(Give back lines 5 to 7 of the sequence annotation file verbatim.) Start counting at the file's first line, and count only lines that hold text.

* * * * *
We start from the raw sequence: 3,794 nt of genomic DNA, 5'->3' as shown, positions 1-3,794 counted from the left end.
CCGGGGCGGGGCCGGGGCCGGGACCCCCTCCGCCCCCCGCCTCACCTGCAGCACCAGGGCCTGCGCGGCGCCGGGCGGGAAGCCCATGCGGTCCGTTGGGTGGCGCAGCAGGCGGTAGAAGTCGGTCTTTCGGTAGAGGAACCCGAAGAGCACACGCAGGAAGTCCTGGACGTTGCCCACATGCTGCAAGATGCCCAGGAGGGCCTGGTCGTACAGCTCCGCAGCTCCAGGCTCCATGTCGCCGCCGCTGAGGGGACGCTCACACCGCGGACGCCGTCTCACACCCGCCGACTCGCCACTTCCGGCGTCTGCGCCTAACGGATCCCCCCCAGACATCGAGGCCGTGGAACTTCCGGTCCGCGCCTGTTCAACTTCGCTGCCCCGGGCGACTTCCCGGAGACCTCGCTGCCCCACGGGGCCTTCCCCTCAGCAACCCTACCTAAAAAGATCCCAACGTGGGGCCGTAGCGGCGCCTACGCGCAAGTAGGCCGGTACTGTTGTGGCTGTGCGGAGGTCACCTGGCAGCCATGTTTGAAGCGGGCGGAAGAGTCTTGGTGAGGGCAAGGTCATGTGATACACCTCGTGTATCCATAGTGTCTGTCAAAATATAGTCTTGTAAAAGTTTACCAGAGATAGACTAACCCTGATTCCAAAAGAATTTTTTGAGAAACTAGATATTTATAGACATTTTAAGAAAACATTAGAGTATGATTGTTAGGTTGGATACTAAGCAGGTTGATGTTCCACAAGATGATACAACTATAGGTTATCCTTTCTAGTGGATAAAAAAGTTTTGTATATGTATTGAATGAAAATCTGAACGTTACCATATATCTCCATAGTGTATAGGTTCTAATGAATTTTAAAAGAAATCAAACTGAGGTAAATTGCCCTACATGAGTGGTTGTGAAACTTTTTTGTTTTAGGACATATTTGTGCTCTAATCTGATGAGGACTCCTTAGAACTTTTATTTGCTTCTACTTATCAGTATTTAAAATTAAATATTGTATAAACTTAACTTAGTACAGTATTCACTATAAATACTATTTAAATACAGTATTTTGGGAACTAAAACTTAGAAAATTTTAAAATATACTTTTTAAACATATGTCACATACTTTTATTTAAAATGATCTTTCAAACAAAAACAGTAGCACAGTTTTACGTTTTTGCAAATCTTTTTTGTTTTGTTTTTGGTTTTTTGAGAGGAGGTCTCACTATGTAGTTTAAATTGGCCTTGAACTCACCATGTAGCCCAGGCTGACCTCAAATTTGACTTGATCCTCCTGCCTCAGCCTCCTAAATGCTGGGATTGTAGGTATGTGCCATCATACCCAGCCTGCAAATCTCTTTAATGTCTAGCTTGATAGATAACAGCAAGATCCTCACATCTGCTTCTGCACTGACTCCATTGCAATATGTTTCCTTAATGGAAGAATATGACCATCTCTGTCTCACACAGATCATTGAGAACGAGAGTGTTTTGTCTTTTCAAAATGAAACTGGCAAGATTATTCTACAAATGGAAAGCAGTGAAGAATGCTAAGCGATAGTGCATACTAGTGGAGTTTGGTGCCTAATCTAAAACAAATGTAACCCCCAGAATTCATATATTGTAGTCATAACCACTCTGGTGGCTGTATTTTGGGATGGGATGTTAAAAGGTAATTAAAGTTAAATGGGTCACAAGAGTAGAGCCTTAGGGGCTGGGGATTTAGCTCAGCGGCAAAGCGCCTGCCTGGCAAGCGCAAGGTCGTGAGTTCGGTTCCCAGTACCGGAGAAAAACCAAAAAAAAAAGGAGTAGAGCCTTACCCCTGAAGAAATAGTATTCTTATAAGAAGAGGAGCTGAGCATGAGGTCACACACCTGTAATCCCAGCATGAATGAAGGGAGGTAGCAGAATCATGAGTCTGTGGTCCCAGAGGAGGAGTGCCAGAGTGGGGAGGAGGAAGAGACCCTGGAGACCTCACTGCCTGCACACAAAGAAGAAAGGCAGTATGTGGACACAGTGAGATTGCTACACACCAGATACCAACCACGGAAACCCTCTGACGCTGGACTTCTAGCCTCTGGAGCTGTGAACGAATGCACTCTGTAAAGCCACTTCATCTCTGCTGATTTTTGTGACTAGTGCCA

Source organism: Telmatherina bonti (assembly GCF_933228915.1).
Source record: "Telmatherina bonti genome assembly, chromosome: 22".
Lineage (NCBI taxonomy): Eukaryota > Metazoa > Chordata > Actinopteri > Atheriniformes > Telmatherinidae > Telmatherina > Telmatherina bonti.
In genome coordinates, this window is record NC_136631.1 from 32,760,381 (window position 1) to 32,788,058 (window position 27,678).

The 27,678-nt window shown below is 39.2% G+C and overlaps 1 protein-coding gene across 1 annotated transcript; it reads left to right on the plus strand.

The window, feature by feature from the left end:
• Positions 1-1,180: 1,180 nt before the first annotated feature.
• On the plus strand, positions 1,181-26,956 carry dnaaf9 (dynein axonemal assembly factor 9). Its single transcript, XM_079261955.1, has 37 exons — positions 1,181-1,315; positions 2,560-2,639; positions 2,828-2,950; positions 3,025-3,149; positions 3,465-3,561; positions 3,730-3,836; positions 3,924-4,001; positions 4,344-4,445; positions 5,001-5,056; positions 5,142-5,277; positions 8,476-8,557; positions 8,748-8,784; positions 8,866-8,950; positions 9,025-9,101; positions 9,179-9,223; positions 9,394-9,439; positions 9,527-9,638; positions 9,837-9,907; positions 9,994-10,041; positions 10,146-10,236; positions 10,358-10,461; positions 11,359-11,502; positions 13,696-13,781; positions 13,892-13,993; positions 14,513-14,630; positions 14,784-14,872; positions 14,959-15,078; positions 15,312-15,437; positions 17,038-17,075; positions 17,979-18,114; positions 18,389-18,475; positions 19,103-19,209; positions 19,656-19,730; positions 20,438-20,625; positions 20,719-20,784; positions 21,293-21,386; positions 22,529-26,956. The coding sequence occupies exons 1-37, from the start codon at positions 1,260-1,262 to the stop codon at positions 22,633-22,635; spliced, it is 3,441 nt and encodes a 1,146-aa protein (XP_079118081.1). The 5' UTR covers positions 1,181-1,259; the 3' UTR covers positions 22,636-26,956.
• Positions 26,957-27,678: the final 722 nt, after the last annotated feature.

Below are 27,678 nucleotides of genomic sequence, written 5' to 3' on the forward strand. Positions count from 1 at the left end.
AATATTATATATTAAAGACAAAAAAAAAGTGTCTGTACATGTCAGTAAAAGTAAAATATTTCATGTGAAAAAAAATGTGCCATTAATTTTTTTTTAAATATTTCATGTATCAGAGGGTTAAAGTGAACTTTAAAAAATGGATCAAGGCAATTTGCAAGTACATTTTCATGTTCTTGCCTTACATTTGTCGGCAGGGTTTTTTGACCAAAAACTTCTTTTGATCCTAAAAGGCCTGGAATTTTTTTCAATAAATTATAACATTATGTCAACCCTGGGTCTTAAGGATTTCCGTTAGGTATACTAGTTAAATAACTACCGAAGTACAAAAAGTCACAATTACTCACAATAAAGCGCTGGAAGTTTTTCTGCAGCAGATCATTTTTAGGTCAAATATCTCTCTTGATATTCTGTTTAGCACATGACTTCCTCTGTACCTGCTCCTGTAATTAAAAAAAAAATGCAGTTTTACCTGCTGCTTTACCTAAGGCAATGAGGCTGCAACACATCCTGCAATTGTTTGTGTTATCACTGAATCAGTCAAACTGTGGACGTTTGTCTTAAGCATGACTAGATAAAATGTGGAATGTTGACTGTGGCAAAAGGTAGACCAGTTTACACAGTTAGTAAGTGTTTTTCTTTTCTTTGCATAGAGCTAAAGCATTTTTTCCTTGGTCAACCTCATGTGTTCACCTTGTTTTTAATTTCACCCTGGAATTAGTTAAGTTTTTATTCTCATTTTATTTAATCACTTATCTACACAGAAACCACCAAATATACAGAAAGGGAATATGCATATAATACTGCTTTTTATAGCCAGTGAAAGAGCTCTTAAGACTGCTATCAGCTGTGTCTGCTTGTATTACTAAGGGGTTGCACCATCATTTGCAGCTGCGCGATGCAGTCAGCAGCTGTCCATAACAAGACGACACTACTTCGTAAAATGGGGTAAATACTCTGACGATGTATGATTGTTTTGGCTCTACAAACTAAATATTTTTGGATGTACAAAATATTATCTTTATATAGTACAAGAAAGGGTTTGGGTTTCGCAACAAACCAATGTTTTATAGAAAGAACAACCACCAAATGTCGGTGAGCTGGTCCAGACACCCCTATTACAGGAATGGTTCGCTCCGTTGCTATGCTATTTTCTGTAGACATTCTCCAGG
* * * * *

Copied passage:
Lineage (NCBI taxonomy): Eukaryota > Metazoa > Chordata > Actinopteri > Atheriniformes > Telmatherinidae > Telmatherina > Telmatherina bonti.
In genome coordinates, this window is record NC_136631.1 from 32,760,381 (window position 1) to 32,788,058 (window position 27,678).

The 27,678-nt window shown below is 39.2% G+C and overlaps 1 protein-coding gene across 1 annotated transcript; it reads left to right on the plus strand.